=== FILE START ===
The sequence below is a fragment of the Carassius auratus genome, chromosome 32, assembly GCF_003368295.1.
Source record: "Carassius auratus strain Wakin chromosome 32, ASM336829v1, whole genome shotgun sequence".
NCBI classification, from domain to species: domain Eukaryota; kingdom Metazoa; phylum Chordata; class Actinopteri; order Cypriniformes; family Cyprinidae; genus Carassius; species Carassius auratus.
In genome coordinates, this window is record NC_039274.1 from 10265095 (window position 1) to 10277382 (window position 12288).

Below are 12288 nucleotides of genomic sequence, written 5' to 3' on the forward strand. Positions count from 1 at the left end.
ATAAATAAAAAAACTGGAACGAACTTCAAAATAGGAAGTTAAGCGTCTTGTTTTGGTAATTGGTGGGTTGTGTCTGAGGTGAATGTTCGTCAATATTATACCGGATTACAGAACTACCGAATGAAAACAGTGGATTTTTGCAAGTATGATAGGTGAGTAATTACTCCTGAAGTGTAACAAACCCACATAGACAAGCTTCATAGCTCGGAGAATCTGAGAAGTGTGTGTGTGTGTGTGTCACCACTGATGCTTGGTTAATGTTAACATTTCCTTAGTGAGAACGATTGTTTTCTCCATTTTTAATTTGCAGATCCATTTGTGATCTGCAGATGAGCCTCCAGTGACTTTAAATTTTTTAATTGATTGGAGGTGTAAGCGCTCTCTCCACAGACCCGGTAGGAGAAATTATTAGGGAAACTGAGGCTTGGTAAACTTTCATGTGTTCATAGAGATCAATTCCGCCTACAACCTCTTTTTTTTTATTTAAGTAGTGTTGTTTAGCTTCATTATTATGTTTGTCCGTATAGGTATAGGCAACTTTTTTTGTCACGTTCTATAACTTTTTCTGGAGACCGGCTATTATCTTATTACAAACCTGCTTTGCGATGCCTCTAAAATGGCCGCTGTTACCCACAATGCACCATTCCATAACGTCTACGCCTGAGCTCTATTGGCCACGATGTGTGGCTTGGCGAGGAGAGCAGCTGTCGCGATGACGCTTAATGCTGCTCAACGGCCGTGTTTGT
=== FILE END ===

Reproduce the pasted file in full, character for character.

The sequence below is a fragment of the Carassius auratus genome, chromosome 32, assembly GCF_003368295.1.
Source record: "Carassius auratus strain Wakin chromosome 32, ASM336829v1, whole genome shotgun sequence".
NCBI classification, from domain to species: domain Eukaryota; kingdom Metazoa; phylum Chordata; class Actinopteri; order Cypriniformes; family Cyprinidae; genus Carassius; species Carassius auratus.
In genome coordinates, this window is record NC_039274.1 from 10265095 (window position 1) to 10277382 (window position 12288).

Below are 12288 nucleotides of genomic sequence, written 5' to 3' on the forward strand. Positions count from 1 at the left end.
ATAAATAAAAAAACTGGAACGAACTTCAAAATAGGAAGTTAAGCGTCTTGTTTTGGTAATTGGTGGGTTGTGTCTGAGGTGAATGTTCGTCAATATTATACCGGATTACAGAACTACCGAATGAAAACAGTGGATTTTTGCAAGTATGATAGGTGAGTAATTACTCCTGAAGTGTAACAAACCCACATAGACAAGCTTCATAGCTCGGAGAATCTGAGAAGTGTGTGTGTGTGTGTGTCACCACTGATGCTTGGTTAATGTTAACATTTCCTTAGTGAGAACGATTGTTTTCTCCATTTTTAATTTGCAGATCCATTTGTGATCTGCAGATGAGCCTCCAGTGACTTTAAATTTTTTAATTGATTGGAGGTGTAAGCGCTCTCTCCACAGACCCGGTAGGAGAAATTATTAGGGAAACTGAGGCTTGGTAAACTTTCATGTGTTCATAGAGATCAATTCCGCCTACAACCTCTTTTTTTTTATTTAAGTAGTGTTGTTTAGCTTCATTATTATGTTTGTCCGTATAGGTATAGGCAACTTTTTTTGTCACGTTCTATAACTTTTTCTGGAGACCGGCTATTATCTTATTACAAACCTGCTTTGCGATGCCTCTAAAATGGCCGCTGTTACCCACAATGCACCATTCCATAACGTCTACGCCTGAGCTCTATTGGCCACGATGTGTGGCTTGGCGAGGAGAGCAGCTGTCGCGATGACGCTTAATGCTGCTCAACGGCCGTGTTTGT